What pan-Canadian licensure can do for a workforce in crisis
In Canada, medical practice is restricted to the province or territory in which a physician is licensed. Other than a few exceptions, practising in a different province or territory means a lengthy application process, sometimes months long, and thousands of dollars in fees.
A single licensing system would have many benefits.
It could help alleviate the pressure on the medical workforce serving patients in rural and remote communities by making physicians more mobile. It would allow for more efficient responses to delivery of health care, including in crises such as the COVID-19 pandemic. It would also support virtual care across provincial and territorial borders, providing greater continuity and more timely access.
Mobility would also provide urgently needed support for physician work-life balance, and health and wellness, potentially improving retention rates by making it easier for doctors and hospitals to fill locums for holidays, and parental and educational leaves.
“It’s no wonder physicians have such high rates of burnout. There’s no such thing as a healthy work-life balance if you’re constantly faced with the decision to either cancel patients and feel like you’ve abandoned them, burden an already overworked colleague with squeezing them in, cancel your vacation (yet again), or show up to work sick and tired.”
Dr. Jordan Vollrath, family physician in AB
The CMA has been calling on governments to implement pan-Canadian licensure as an important first step to better health care, most recently at a meeting of Atlantic health ministers in January 2023.
And momentum for physician mobility is growing. Atlantic premiers have announced new regional licensure for doctors, with an Atlantic Physician Register to come by May 2023. Ontario is working on a bill for health workers registered anywhere in Canada to be eligible for immediate practice in the province.
The CMA welcomes these efforts, as well as the work of provincial/territorial medical associations and registrars, and continues to advocate for pan-Canadian licensure to benefit patients and providers everywhere.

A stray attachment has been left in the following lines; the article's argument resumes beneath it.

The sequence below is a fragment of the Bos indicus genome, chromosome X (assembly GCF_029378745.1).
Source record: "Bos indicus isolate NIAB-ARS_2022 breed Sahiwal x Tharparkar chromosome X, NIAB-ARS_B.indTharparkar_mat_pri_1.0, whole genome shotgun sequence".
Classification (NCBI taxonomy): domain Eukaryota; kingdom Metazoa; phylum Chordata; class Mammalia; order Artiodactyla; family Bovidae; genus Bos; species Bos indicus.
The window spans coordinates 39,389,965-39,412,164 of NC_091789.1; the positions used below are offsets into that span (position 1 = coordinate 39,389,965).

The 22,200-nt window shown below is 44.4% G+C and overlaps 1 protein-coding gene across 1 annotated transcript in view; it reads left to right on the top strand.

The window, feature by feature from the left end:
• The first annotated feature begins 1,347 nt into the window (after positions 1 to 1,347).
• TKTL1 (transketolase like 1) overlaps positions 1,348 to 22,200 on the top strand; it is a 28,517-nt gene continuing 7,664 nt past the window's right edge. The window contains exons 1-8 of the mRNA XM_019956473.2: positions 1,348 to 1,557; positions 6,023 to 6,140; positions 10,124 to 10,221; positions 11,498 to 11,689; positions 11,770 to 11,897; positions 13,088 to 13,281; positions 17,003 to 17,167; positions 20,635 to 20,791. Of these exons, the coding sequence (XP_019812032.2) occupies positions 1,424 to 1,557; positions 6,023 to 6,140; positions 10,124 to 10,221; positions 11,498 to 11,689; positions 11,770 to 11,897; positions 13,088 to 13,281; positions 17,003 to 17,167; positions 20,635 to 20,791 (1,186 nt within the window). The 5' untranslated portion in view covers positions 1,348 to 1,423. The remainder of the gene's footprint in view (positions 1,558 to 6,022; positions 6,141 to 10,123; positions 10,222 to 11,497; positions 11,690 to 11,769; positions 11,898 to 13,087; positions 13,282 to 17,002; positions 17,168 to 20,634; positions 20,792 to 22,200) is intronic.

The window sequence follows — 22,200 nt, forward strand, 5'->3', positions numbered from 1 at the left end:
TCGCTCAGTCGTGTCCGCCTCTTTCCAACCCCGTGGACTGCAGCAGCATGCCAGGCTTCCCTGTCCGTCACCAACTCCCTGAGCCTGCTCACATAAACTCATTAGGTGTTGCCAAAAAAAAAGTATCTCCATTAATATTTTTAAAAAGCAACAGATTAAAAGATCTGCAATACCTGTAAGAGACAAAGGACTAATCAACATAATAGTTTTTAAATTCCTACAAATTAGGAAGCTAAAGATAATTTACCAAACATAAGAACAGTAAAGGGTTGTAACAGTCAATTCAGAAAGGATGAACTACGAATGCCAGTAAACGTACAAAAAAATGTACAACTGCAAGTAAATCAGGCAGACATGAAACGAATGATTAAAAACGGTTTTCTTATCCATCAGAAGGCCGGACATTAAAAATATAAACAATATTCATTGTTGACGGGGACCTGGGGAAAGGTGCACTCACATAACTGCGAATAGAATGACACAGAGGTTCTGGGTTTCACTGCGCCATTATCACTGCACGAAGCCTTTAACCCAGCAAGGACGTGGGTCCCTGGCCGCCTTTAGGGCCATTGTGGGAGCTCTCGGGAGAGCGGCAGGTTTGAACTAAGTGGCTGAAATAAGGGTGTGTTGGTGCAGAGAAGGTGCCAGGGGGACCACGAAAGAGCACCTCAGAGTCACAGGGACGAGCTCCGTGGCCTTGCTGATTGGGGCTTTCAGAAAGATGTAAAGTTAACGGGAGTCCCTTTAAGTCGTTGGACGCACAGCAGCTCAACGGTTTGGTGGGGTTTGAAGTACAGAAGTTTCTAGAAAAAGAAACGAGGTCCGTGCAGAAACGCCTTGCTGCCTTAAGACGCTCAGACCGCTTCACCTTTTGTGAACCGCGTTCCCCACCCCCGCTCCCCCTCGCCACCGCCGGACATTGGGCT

How does the CMA define pan-Canadian licensure?
The ability for physicians with full licences to practise independently without restrictions or for medical resident trainees registered in any Canadian jurisdiction to practise or train in any other Canadian jurisdiction without having to acquire more than one licence or pay additional licensing fees.
How big an issue is access to care?
4.6 million Canadians do not have primary care
Patients are having to turn to walk-in clinics and emergency departments. The resulting increased wait times and emergency department overload are overwhelming other parts of the health care system.
Source: Statistics Canada
Only 8% of medical professionals support 18% of Canadians who live in rural or remote communities
Some communities, like Hay River, NWT, have to regularly close emergency departments for indeterminate periods due to staff shortages.
Physicians are under unprecedented pressure: 53% report a high level of burnout
System inflexibility — including the current licensure model and the barriers it creates for locums to support an improved physician work-life balance — is a big part of the problem.
How would pan-Canadian licensure help?
In many northern and remote communities, accessing both routine and specialized care can mean flying to large centres for care at tremendous costs to patients, their families and the health system.
Specific medical services may be inaccessible even in communities that are not remote. These patients, too, are forced to take time off work, pay for travel and childcare and leave their support networks for treatment.